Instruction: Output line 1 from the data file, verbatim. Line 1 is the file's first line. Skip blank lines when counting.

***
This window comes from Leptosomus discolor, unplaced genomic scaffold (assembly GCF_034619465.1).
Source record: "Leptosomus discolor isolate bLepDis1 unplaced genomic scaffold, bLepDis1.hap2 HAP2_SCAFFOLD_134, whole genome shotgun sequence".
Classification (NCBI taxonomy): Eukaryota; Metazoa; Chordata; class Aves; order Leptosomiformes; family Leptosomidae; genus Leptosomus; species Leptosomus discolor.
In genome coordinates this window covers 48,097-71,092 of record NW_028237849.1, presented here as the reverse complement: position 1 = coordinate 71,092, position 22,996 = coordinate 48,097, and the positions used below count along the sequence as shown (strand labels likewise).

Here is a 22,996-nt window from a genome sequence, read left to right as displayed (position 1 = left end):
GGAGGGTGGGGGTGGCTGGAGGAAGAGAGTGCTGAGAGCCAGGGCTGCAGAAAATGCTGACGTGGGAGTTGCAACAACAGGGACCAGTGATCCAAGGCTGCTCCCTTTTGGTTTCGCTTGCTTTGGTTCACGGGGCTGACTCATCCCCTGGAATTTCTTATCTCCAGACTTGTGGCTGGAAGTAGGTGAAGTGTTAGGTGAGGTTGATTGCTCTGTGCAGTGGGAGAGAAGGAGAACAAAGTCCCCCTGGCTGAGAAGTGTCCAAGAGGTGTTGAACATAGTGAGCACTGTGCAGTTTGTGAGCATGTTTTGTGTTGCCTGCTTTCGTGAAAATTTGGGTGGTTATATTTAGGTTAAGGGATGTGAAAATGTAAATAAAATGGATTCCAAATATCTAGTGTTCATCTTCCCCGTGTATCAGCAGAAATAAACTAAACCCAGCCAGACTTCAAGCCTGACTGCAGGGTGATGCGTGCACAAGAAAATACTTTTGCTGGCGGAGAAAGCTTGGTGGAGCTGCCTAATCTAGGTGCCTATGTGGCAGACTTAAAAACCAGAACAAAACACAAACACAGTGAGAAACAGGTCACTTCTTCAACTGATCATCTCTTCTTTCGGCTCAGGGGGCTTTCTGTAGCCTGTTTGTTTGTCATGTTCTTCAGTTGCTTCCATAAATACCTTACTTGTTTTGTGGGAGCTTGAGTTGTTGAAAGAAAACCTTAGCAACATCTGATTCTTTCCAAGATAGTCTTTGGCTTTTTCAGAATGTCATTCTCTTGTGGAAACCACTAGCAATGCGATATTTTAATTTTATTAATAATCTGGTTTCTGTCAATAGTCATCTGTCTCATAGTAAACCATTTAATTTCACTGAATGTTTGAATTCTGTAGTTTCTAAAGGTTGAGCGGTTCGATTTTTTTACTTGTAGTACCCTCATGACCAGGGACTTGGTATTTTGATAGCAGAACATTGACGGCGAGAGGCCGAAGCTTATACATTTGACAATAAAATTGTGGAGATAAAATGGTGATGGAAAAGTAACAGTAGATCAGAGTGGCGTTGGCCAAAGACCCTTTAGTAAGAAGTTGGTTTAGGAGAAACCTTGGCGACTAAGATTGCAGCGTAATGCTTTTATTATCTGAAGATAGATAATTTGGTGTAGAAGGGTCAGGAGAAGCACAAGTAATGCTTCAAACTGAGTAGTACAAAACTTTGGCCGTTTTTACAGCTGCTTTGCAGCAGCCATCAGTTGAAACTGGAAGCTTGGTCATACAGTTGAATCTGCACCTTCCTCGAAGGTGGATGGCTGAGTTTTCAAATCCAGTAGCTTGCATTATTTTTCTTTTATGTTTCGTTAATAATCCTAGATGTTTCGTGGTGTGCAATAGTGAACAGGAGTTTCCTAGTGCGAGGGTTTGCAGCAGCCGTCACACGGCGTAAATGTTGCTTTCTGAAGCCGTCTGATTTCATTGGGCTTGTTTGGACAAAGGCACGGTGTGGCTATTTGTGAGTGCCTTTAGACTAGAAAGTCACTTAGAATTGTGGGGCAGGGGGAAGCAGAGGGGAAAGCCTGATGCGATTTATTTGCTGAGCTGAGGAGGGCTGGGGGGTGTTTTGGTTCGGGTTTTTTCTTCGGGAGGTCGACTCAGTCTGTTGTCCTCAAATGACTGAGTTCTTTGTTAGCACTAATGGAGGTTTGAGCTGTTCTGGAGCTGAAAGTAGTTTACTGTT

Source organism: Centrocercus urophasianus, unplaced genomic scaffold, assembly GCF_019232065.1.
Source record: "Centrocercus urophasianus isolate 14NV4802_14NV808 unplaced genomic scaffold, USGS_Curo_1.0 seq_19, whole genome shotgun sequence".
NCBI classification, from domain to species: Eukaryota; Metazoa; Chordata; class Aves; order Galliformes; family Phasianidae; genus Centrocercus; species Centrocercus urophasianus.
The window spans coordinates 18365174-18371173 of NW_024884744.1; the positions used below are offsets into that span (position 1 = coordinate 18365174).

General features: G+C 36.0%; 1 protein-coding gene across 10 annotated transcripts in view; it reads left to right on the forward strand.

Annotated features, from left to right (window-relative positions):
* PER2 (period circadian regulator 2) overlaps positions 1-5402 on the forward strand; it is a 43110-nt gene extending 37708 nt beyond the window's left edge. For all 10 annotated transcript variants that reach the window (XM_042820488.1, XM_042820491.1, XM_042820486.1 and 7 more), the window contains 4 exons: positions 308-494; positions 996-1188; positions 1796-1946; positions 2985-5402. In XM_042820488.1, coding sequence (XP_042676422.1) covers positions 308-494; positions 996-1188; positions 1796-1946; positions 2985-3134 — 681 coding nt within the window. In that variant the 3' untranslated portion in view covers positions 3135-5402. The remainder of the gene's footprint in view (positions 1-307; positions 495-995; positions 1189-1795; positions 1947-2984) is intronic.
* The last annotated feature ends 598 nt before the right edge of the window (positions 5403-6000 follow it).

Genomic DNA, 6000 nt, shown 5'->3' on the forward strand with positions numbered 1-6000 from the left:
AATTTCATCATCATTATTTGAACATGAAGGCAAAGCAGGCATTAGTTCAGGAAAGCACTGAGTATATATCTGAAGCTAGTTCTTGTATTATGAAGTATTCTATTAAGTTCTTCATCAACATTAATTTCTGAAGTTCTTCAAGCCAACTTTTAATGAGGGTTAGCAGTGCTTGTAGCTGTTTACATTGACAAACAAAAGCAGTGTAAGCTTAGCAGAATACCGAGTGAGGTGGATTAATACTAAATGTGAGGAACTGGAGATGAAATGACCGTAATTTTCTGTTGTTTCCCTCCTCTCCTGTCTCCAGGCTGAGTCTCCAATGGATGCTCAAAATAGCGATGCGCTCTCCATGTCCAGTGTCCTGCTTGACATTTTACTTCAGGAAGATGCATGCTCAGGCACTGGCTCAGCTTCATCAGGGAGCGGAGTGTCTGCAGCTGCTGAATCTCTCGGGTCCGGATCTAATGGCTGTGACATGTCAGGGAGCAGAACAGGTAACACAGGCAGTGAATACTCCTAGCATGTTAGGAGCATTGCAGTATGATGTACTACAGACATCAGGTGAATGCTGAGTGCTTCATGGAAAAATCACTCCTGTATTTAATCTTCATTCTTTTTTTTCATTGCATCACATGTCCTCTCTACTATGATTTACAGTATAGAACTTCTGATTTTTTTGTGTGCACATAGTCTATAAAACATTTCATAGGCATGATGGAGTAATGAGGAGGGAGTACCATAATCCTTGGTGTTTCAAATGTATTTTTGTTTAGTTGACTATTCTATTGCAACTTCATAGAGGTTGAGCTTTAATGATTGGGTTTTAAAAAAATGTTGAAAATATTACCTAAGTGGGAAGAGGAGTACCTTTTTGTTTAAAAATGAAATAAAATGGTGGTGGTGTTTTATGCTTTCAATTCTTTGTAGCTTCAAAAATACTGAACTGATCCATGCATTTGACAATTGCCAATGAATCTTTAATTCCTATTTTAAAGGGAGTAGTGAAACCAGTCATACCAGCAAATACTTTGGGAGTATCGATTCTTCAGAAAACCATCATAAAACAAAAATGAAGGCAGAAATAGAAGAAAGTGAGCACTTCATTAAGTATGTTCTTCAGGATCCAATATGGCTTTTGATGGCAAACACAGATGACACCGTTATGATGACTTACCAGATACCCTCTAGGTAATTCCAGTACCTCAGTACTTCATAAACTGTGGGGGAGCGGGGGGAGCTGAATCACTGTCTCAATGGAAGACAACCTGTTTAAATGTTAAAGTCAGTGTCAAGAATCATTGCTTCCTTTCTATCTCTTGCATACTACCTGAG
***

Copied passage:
This window comes from Leptosomus discolor, unplaced genomic scaffold (assembly GCF_034619465.1).